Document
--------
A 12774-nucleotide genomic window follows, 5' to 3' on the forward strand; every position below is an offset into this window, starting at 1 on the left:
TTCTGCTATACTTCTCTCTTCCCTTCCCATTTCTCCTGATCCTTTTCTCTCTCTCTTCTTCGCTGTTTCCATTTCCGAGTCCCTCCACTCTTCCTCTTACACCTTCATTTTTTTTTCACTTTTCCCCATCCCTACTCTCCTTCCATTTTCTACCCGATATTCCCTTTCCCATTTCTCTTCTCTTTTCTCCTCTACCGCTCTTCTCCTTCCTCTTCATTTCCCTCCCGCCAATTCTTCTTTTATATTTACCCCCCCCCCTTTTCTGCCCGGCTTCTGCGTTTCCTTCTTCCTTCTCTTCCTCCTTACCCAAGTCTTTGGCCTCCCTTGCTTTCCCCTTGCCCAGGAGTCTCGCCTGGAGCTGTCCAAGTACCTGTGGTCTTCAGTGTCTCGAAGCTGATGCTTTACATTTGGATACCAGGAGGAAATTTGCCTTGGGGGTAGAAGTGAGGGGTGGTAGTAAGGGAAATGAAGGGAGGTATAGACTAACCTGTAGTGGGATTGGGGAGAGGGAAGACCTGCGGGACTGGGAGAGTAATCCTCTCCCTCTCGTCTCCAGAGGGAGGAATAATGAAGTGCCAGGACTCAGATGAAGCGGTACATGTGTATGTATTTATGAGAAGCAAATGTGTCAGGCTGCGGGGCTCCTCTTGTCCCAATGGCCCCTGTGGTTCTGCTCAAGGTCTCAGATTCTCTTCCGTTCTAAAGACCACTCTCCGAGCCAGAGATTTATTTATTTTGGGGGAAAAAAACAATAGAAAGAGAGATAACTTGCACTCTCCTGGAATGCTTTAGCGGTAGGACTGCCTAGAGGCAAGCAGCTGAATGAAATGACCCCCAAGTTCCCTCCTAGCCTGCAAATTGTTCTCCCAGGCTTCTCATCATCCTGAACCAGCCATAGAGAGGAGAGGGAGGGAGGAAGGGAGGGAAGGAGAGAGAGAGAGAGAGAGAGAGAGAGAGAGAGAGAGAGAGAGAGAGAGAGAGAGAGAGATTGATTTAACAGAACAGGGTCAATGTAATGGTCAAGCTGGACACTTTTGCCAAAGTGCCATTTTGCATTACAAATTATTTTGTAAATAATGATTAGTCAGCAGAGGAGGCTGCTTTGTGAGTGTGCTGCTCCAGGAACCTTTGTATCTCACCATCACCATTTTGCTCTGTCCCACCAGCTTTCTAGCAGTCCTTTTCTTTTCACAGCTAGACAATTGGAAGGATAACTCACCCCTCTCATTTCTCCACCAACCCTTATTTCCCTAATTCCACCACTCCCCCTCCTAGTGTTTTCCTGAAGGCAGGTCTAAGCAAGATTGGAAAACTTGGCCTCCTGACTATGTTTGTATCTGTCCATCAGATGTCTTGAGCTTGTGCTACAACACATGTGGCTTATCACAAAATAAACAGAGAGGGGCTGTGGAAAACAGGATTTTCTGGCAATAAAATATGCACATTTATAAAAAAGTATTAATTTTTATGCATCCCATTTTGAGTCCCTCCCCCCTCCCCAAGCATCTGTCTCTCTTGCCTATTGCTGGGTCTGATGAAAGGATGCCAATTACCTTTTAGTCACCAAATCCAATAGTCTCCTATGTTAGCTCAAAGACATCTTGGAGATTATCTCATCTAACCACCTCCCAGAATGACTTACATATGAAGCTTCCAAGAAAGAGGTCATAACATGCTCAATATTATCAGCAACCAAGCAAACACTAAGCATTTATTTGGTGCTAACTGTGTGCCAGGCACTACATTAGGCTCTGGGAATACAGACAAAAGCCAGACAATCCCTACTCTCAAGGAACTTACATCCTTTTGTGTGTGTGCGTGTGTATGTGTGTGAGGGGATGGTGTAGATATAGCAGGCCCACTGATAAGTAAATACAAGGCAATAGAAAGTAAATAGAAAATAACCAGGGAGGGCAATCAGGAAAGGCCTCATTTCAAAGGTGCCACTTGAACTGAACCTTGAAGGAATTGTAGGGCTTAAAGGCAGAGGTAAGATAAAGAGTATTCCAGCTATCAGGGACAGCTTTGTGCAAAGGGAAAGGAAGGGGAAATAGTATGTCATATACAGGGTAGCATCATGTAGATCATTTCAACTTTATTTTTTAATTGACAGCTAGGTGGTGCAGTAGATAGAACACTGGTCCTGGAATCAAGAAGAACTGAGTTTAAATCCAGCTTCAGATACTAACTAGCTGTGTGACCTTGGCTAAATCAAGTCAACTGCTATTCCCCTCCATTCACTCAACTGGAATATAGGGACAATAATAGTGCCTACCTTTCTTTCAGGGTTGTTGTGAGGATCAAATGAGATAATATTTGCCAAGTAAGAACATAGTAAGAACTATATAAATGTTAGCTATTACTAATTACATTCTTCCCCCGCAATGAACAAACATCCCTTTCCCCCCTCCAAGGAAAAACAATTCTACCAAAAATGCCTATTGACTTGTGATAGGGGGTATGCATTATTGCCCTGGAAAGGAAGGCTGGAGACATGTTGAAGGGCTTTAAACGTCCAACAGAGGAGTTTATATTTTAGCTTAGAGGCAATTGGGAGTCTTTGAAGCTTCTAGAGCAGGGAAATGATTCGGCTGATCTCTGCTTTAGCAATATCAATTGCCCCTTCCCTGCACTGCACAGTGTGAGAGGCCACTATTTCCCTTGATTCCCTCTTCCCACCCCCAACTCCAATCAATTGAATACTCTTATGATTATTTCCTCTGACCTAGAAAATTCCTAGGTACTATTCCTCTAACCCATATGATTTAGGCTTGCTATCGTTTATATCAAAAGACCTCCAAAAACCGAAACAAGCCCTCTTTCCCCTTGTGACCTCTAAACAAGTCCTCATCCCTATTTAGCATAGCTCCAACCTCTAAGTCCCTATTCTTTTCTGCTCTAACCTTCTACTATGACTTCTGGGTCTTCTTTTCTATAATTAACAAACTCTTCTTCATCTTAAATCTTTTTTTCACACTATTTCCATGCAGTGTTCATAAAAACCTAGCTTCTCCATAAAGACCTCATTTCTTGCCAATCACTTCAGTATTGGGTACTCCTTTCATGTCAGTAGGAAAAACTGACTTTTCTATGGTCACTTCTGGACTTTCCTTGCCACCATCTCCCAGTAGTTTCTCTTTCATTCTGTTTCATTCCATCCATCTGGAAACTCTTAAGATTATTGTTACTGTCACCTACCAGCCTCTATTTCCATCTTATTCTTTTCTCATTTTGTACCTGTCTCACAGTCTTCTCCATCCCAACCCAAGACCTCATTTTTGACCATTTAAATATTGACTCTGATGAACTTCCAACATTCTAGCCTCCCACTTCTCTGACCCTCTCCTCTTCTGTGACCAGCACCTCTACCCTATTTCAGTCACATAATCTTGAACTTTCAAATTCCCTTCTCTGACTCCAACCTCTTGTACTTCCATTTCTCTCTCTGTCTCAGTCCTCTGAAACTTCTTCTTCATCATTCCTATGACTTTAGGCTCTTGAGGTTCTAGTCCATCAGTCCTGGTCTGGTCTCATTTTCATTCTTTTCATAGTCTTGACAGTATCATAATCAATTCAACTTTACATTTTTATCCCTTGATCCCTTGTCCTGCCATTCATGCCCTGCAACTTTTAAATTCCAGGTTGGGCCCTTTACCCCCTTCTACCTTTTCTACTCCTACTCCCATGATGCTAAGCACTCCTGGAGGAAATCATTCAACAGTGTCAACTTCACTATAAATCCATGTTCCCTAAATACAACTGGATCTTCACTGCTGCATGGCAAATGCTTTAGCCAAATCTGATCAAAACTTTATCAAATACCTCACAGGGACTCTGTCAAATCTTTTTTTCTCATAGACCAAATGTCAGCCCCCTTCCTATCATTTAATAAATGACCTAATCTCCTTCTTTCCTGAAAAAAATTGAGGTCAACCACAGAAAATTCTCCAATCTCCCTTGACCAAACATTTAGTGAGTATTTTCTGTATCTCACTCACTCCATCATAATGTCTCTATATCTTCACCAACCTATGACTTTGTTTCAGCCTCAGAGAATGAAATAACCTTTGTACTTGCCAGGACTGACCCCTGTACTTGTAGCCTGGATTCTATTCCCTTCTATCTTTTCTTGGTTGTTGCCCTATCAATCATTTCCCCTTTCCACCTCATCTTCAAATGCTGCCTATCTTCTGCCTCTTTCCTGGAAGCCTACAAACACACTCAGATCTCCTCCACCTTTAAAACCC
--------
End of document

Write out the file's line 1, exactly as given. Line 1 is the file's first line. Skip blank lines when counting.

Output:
A 12774-nucleotide genomic window follows, 5' to 3' on the forward strand; every position below is an offset into this window, starting at 1 on the left: